This image has become the allegorical embodiment of decadence and detachment. This, of course, is an apocryphal story. Nero reigned over the
What's a Roman Emperor doing this wine column? While I'm all about decadence (and not so much about pyromania), the only direct link between our day's topic and ancient
However, like many other places in the world, as cultivation and wine making techniques continued to improve, and
Nero d'Avola (also known as "Calabrese") was used for a long time as a blending grape, largely used for its inky color to add some heft to some of the other local product. However, cultivated properly, this varietal produces a very solid wine in and of itself. It's now the most cultivated grape in
While I don't think it will replace Montepulciano or Barbera on my table on a regular basis any time soon, I've tried a few and was pleasantly surprised:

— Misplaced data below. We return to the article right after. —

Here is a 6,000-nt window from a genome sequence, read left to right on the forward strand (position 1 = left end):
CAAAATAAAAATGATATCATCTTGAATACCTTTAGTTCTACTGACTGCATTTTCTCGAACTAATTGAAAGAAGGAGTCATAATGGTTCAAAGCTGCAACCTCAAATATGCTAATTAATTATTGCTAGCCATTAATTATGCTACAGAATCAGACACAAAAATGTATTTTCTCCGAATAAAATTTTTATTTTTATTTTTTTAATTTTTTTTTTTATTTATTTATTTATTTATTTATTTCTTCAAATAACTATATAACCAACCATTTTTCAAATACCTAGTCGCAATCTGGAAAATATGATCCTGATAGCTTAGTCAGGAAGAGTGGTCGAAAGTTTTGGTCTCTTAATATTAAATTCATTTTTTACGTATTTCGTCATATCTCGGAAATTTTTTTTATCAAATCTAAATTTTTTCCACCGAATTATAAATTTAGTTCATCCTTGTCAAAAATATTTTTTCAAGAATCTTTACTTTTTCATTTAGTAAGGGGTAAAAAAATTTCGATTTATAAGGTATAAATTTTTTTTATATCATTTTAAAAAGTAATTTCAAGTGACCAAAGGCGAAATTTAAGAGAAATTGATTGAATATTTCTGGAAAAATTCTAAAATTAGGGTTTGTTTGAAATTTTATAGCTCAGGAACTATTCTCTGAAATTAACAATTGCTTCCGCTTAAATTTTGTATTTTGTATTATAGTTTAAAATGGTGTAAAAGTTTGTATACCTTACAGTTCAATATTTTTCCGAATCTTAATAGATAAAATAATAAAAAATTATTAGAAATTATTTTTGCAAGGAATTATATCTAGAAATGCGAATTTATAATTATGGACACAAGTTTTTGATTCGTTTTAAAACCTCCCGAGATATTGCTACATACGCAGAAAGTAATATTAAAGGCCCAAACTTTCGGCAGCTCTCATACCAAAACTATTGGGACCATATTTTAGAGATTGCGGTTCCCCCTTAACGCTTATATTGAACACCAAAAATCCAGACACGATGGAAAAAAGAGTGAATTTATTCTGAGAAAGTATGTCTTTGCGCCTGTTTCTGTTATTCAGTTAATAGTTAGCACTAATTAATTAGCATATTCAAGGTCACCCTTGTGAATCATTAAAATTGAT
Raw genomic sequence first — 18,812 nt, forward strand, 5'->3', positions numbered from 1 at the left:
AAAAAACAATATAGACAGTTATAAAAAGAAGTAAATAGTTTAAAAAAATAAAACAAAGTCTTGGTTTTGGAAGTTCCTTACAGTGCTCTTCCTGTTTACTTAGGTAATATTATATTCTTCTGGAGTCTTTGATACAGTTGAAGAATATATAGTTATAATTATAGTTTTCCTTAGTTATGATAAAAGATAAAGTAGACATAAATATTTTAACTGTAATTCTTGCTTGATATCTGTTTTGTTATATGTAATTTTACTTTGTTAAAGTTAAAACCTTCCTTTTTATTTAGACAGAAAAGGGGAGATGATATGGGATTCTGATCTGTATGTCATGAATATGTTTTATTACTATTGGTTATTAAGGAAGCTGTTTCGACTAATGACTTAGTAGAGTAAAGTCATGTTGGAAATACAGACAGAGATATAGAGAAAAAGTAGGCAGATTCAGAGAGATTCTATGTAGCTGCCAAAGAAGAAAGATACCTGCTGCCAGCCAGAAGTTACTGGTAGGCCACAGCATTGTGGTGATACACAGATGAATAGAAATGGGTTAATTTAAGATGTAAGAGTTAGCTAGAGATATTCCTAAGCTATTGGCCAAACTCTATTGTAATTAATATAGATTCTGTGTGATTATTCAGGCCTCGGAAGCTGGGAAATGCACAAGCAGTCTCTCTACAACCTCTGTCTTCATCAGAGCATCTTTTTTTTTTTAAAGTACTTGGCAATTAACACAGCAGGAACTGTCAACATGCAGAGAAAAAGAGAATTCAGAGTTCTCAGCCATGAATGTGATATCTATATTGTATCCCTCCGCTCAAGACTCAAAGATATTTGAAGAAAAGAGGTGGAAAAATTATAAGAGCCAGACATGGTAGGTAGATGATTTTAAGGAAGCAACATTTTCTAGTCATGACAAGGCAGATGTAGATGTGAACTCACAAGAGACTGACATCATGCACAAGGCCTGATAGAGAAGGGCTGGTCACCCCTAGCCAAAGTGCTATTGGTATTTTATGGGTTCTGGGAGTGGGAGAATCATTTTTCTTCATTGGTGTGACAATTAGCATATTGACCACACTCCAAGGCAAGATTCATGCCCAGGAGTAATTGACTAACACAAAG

Dievole "Pinocchio" 2006 Nero d'Avola -- Dievole Winery itself is not in
Arancio 2006 Nero d'Avola -- Feudo Arancio wines are Sicilian in origin. This wine is a decent representation of what the grape has become in its native soil. It's not as fruity as the first one -- considerably earthier, and with a little bit of that Italian chalk. It's still pretty fruity, but has a nice spicy undertone that I liked. It would be a great pairing with almost any hearty Italian food. We had it with chicken tortellini soup and it was fabulous. For the price, you can't beat it. $6-10.
Morgante 2005 Nero d'Avola -- When I was a teenage sci-fi/fantasy geek -- back in the days before I discovered that kissing girls was much more fun than Dungeons & Dragons, I read a series of books by Steven Brust. In this series of books, there was a type of weapon called a "Morganti" that destroyed a person's soul. This similarly-named wine didn't quite have that effect, but it did leave my spirit dampened. Available for $11-18, this was the most expensive of the wines that I bought, and was by far the most disappointing. The nose was nice enough -- lots of fruit. The taste of the wine was unimpressive, however. No pronounced character of much of anything, and a finish that could only be described as flabby. Perhaps I just got a bad bottle, but I'd snag two bottles of the Arancio in its place in a heartbeat.
Which one of these produces the Ray of Enfeeblement?
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